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Porbeagle populations in the Northern and Southern Hemispheres appear to be completely separate.There are two stocks in the North Atlantic, east and west, that seldom mix; only one individual is known to have crossed the Atlantic, covering 4,260 km (2,650 mi) from Ireland to Canada.Vertical movements tended to increase with water depth and corresponding temperature stratification: in shallow, unstratified waters, sharks either showed no pattern in changing depth or made reverse diel movements, spending the day in shallow water and descending at night.In deeper, stratified waters, the sharks performed a regular diel migration, spending the day below the thermocline and rising towards the surface at night.The meat and fins of the porbeagle are highly valued, which has led to a long history of intense human exploitation.However, this species cannot sustain heavy fishing pressure due to its low reproductive capacity.
This species segregates by size and sex in the North Atlantic, and at least by size in the South Pacific.Bonnaterre named the shark Squalus nasus, the specific epithet nasus being Latin for "nose".Several phylogenetic studies, based on morphological characters and mitochondrial DNA sequences, have established the sister species relationship between the porbeagle and the salmon shark (L. When its two extant species diverged from each other is uncertain, though the precipitating event was likely the formation of the ice cap over the Arctic Ocean, which would have isolated sharks in the North Pacific from those in the North Atlantic.However, Lamna teeth that closely resemble those of the porbeagle have been found in the La Meseta Formation on Seymour Island off the Antarctic Peninsula, which date to the middle to late Eocene epoch (50–34 Ma).There is much taxonomic confusion regarding Lamna in the fossil record due to the high degree of variability in adult tooth morphology within species.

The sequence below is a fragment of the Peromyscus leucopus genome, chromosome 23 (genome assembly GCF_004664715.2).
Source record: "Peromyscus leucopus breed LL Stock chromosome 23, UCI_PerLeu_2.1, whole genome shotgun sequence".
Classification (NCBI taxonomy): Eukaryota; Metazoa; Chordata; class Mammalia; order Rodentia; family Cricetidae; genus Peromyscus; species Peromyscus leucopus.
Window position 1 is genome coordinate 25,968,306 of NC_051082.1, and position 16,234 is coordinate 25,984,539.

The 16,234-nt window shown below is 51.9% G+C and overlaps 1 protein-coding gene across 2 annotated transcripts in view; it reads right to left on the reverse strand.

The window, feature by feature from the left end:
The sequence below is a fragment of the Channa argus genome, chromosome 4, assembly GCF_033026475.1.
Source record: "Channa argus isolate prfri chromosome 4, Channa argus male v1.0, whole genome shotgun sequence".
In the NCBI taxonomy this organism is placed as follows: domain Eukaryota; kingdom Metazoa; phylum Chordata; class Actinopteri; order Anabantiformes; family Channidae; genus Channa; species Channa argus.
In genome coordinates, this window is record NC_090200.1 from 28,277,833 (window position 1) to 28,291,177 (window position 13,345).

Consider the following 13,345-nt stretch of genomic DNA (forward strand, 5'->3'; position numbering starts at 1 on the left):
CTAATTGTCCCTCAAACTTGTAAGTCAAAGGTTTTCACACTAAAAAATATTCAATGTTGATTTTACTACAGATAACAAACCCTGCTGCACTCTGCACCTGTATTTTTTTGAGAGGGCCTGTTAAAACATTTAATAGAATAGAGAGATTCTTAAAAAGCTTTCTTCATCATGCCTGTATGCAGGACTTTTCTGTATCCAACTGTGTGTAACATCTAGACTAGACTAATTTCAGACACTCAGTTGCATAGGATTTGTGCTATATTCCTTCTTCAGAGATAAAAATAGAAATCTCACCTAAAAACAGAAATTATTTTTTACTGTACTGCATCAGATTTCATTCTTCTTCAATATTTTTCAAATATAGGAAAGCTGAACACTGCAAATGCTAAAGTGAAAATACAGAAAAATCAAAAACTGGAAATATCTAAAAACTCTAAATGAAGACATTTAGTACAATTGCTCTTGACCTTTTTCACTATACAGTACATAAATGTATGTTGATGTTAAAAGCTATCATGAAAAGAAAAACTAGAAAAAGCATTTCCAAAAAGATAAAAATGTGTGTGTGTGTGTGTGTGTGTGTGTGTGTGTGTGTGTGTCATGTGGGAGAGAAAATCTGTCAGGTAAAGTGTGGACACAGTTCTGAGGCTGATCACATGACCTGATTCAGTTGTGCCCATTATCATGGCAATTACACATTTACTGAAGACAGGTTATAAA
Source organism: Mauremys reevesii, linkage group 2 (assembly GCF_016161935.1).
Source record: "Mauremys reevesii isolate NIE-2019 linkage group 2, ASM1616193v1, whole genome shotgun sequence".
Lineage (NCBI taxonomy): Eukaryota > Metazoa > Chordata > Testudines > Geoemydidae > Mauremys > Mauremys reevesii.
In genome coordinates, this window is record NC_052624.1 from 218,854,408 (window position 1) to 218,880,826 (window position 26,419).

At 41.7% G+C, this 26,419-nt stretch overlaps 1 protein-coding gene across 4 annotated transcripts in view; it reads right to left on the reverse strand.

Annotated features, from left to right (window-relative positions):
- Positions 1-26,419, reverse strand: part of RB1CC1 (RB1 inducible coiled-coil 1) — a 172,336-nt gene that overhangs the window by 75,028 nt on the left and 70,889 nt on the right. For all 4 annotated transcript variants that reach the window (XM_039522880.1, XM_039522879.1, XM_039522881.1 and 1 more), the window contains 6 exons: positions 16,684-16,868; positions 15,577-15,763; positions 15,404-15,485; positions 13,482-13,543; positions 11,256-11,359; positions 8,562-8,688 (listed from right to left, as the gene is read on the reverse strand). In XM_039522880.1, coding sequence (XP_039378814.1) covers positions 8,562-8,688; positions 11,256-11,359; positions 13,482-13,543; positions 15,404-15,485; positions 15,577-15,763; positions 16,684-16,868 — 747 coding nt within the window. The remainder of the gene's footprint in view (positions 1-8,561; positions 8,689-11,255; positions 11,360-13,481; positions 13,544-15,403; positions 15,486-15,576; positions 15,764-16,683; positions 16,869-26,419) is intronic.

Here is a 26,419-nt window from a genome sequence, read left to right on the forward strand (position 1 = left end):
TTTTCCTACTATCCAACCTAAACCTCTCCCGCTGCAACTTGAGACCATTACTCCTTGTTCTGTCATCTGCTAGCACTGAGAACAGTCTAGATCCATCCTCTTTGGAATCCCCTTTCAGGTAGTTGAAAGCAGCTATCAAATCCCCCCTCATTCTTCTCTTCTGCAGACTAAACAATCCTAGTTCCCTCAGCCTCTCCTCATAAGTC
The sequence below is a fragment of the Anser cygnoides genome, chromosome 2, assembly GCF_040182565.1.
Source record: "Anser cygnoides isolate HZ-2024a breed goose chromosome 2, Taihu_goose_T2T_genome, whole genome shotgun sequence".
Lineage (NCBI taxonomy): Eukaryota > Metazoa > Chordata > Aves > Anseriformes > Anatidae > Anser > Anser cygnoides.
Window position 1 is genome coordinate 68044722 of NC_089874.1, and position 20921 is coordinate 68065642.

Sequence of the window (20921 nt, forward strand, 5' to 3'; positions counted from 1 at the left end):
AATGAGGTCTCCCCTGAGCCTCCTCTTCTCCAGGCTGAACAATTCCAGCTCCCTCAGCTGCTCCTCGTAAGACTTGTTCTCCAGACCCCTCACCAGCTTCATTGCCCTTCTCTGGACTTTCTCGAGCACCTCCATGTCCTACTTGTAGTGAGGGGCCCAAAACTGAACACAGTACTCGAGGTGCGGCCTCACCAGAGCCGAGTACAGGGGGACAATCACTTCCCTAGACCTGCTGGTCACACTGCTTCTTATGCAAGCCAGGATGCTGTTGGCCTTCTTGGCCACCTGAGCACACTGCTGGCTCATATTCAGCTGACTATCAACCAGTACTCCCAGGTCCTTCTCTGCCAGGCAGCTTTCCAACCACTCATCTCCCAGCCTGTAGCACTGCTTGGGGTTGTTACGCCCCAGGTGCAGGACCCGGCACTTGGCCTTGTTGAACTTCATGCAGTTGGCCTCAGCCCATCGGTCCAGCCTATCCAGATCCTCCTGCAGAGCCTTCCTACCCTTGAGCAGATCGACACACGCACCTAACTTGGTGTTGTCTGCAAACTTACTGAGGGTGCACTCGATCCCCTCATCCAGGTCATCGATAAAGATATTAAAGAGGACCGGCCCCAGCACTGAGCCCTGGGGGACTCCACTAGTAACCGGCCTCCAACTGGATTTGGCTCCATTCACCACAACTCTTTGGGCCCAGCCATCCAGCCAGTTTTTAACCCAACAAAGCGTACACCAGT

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Fossilized porbeagle remains are known from Late Miocene epoch (c.